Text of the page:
Several discreet action steps flowed from the questions that emerged during our review process. First, the access question: How can users find maps if they are not listed in the online catalog? Our response was an intensive project during this past summer of first culling the map collection (tailoring it more closely to curricular needs) and then temporarily redirecting staff resources to produce in excess of 4,580 additional catalog records.

Second, the question regarding availability of service: What library service points have sufficient open hours to give optimal access to maps and other cartographic information? Ogg Science Library was identified because access to these materials is available throughout the week and weekend. Accordingly, topographical maps for Ohio and contiguous states as well as the field camp states (New Mexico and Colorado) have been or are in the process of being transferred to the Science Library. Additionally, science reference librarians will be trained to assist users with basic electronic map resources.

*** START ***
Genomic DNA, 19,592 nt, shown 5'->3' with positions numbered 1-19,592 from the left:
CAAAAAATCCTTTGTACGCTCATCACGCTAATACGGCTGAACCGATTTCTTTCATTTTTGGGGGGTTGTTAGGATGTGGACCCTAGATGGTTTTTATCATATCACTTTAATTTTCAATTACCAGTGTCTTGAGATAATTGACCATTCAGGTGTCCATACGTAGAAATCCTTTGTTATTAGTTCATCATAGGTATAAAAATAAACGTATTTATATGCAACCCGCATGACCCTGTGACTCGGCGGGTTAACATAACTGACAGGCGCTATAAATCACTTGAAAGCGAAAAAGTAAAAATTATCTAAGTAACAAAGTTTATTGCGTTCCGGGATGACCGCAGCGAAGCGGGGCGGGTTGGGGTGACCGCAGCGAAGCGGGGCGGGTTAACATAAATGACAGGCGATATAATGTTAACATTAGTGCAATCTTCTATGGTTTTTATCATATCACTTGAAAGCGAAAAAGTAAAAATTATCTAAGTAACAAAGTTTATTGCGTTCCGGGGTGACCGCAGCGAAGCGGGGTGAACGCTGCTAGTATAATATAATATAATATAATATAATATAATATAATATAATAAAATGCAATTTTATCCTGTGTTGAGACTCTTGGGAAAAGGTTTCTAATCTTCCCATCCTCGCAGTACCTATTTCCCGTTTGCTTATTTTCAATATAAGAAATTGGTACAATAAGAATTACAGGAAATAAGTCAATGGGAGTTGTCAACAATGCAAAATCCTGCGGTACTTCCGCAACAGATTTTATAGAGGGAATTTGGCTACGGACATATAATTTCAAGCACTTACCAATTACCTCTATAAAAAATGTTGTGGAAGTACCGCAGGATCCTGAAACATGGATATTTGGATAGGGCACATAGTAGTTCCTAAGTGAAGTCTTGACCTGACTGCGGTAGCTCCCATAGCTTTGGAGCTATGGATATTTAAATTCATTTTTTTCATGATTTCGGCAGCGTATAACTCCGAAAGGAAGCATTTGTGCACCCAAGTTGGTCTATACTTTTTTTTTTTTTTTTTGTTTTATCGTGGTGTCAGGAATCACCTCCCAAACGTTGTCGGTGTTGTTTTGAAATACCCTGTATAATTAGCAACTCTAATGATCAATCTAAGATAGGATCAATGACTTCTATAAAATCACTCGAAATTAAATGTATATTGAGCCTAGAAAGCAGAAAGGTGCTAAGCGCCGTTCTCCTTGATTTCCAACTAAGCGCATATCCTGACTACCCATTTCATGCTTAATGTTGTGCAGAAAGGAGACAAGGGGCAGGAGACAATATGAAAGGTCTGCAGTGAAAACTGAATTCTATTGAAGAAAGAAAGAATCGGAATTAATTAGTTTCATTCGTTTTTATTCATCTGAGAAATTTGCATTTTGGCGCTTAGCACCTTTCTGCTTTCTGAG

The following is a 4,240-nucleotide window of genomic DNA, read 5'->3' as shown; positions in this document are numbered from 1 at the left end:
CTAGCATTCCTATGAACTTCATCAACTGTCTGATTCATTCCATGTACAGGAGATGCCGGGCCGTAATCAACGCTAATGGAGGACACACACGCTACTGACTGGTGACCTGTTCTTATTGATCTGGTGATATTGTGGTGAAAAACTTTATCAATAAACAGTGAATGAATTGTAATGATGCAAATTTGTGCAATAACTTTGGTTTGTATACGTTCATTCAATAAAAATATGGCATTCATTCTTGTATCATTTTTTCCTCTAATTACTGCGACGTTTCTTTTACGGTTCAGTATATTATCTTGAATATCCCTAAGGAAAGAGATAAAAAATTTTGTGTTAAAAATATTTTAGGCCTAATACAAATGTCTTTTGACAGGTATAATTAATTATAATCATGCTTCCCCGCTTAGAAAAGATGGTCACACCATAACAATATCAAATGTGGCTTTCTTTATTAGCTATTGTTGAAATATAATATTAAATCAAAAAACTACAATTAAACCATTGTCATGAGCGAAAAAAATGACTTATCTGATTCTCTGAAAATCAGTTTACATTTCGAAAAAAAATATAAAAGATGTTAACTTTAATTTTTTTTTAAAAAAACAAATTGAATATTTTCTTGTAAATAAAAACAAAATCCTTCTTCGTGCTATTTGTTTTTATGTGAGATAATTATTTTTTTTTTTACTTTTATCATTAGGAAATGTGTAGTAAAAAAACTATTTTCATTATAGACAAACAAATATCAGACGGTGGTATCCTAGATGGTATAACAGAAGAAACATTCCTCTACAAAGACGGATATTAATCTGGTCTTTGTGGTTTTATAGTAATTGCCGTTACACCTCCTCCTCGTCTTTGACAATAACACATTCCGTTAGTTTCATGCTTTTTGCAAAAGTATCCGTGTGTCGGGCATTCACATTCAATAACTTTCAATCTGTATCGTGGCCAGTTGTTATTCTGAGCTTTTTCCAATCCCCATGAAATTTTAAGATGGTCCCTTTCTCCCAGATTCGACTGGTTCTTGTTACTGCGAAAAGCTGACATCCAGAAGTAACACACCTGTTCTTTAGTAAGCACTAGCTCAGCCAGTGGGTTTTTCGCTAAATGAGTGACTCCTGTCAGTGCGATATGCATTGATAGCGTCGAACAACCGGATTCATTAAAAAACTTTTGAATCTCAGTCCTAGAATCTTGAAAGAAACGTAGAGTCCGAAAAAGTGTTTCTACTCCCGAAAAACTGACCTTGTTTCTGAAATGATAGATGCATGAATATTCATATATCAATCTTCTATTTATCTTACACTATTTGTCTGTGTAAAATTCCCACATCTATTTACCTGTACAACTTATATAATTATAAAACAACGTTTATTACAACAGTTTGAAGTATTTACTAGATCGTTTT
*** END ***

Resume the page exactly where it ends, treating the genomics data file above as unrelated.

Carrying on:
Maps and CDs issued by the federal government contain a wealth of information about social science topics, such as population, ecological factors, the geopolitical situation, and the like (including a map series produced by the CIA) as well as the type of data from the “hard sciences.” This being the case, we decided to both move paper maps covering social science topics to the Government Document collection and also to expand current expertise in using electronic map resources issued by the federal government.

Service for government document cartographic resources now is available virtually any time the Jerome Library building is open. Users can go to the Jerome Library Reference Desk or (for more-involved research needs) help is available from the Head of Government Documents. Researchers can ask a question in person or check out maps. They also have the option of posting email queries or asking a librarian for help via our real-time, interactive, web-based chat reference service.

The third question: How to better serve Library users without an influx of additional dollars? Our responses were grounded in the imperative to re-deploy any available resources toward emerging library needs. To this end, the former coordinator of the map collection (who retains her half-time assignment as a bibliographer) has been reassigned half time to our serials unit.

Additionally, our goal for using the former Map Room space on the first floor of Jerome Library is to retrofit it to directly benefit a large segment of our user population. Issues that emerge from the strategic planning process and University Libraries Building Committee study currently underway will guide our decision.

For additional information, contact the University Libraries Dean’s Office: phone 419-372-2856.